It took me weeks to finish this off: I just kept on saying "I'll finish it another time" which though completely irrational a behaviour does not exactly argue for the value of this book.
And yet there are so many things to be liked.
This new serial by Ms Patton is explicitly set in an Instambul-like town surrounded by foes who closely resemble Greeks, Slavs and (turkish?) nomadic tribes. Even the book cover and dedication confirm this.
Instead of the expected Islam-like religion (and despite ever present towers strongly resembling minarets) the author prefers to introduce sort of an animistic one, administrated by shamans (called wyrdin, seers and many other names) who try to control an immense variety of spirits of unknown origin for a variety of reasons, including theft, warfare and religious fanatism.
Six of these spirits have infact touched the waters of the lake, an immense reservoir of mystical power, becoming actual, powerful (but not allmighty) gods.
One may also add that Ms Patton has developped further some ideas about society previously found in her Branion series.
In this new world of hers there are men, women and bigenders (these last sometimes able to shift from one extreme to the other of their sexuality, seemingly at will), all perfectly equal and equally strong (two of the six gods are bigender).
If gender is irrelevant, sexual orientation is a non issue (two important side character, Kemal and Yashar, are well respected soldiers and are in a passionate long term relationship without anyone having anything to say about it, not even their female goddess).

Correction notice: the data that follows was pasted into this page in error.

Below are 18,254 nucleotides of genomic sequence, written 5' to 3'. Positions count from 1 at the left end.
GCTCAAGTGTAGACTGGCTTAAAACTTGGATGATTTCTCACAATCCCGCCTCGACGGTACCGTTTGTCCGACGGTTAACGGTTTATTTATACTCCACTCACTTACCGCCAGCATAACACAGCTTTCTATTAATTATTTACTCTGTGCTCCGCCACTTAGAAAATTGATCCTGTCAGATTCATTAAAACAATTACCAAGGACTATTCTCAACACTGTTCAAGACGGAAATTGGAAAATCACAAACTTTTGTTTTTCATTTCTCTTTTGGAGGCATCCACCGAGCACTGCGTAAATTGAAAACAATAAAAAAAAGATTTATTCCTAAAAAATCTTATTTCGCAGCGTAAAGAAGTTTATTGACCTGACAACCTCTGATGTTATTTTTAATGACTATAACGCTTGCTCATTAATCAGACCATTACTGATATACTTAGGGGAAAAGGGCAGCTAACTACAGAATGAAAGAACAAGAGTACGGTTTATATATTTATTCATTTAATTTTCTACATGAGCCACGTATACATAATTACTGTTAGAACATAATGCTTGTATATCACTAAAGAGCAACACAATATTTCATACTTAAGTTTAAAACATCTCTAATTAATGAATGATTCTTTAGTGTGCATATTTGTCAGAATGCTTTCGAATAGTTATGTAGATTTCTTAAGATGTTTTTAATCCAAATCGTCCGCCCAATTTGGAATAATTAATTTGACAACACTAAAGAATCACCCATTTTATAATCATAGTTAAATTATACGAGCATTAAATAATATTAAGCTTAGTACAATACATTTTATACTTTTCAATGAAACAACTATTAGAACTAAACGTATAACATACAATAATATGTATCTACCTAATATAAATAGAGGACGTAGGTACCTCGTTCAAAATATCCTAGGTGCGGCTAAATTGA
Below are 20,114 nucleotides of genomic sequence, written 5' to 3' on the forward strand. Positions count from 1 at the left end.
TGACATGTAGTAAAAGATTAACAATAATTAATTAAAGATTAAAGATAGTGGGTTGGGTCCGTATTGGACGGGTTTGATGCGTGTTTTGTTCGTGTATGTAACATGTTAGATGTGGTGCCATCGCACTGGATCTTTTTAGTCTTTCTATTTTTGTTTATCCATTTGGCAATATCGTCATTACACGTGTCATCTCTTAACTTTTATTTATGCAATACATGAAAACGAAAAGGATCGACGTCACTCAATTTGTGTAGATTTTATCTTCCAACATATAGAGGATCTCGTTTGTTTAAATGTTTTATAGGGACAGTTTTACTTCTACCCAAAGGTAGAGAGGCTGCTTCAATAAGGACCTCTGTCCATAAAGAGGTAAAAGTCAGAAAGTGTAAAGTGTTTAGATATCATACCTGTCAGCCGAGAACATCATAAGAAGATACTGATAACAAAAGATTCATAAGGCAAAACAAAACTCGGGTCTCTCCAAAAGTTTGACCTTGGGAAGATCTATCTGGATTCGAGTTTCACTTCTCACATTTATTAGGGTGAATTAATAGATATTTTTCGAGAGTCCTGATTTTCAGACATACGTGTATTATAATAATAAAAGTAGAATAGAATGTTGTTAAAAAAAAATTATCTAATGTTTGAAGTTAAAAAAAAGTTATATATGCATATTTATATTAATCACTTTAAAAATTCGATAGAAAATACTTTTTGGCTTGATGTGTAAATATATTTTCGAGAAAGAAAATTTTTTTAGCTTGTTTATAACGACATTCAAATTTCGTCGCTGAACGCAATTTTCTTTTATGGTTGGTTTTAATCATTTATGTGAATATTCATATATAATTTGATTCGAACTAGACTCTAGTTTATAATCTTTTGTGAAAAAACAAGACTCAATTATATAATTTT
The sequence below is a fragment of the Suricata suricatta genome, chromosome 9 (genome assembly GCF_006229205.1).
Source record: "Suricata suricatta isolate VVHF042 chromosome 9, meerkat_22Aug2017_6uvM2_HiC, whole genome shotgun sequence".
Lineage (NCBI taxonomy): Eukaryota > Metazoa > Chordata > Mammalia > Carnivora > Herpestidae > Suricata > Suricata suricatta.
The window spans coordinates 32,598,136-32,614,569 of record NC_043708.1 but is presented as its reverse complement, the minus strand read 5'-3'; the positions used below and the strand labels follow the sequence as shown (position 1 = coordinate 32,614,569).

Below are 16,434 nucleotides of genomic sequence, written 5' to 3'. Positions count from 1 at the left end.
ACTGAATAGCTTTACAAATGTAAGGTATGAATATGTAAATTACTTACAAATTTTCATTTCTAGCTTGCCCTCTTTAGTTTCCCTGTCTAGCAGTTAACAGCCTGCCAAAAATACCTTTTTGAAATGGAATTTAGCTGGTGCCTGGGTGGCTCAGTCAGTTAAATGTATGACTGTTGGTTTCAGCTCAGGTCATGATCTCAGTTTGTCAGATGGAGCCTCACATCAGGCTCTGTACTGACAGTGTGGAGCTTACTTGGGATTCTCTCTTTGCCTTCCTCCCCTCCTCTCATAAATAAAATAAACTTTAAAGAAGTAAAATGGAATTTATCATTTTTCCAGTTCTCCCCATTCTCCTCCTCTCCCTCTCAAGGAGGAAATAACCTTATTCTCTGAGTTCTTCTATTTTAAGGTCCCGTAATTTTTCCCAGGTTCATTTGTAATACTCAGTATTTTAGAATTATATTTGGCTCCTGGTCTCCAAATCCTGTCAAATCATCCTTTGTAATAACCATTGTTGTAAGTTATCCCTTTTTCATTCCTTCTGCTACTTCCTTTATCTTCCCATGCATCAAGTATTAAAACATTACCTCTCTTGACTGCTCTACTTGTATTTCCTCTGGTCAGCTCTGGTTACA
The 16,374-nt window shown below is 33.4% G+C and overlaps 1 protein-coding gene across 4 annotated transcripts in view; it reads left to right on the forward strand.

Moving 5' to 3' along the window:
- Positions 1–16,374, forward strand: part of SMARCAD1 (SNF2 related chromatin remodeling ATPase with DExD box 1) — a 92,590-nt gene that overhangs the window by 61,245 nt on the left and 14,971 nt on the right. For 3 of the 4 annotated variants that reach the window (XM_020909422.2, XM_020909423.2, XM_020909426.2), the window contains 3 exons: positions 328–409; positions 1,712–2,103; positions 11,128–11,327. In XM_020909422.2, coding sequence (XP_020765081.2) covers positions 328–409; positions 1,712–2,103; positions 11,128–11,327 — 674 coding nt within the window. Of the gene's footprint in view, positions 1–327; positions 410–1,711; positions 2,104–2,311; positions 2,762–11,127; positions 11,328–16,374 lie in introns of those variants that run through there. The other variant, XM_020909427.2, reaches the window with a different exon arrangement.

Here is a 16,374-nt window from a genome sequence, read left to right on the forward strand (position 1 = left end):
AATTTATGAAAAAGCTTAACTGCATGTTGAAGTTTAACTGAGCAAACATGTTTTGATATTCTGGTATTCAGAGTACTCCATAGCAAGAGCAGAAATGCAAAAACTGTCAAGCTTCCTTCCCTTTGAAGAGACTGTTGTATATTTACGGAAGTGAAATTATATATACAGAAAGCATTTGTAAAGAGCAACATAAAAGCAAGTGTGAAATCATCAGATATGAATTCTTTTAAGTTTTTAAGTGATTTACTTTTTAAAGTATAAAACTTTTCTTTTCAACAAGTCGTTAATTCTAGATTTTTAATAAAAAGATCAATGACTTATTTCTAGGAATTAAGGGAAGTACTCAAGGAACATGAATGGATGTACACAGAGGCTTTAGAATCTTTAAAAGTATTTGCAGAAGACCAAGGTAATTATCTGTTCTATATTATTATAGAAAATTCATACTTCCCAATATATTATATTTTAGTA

Our traditional roles are deliberately annihilated: as in the Branion series honorifics are grammatically invariable and the two goddesses are therefore called "god".
Ms Patton goes further though: if family is the basic cell of this society too, the twist is that the gender of the couple is irrelevant, that there might be no couple at all but just one person, that children love as "parent(s)" the person(s) who take(s) care of them and may be unrelated to them by blood.
All the above is very interesting and refreshing, the writing is to the point and proficient, the plot is well developped (some minor inconsistencies as well as a couple of typos are probably due to the editor), the characters are potentially interesting and yet all this never comes to life.
I was always left cold, the characters likeable but never really alive and I never could relate to them.
Possibly all this mumbling about prophecies, alternative futures, all these vague plot threads to be tied did not help me to get involved: quite a basic flaw in any fantasy novel.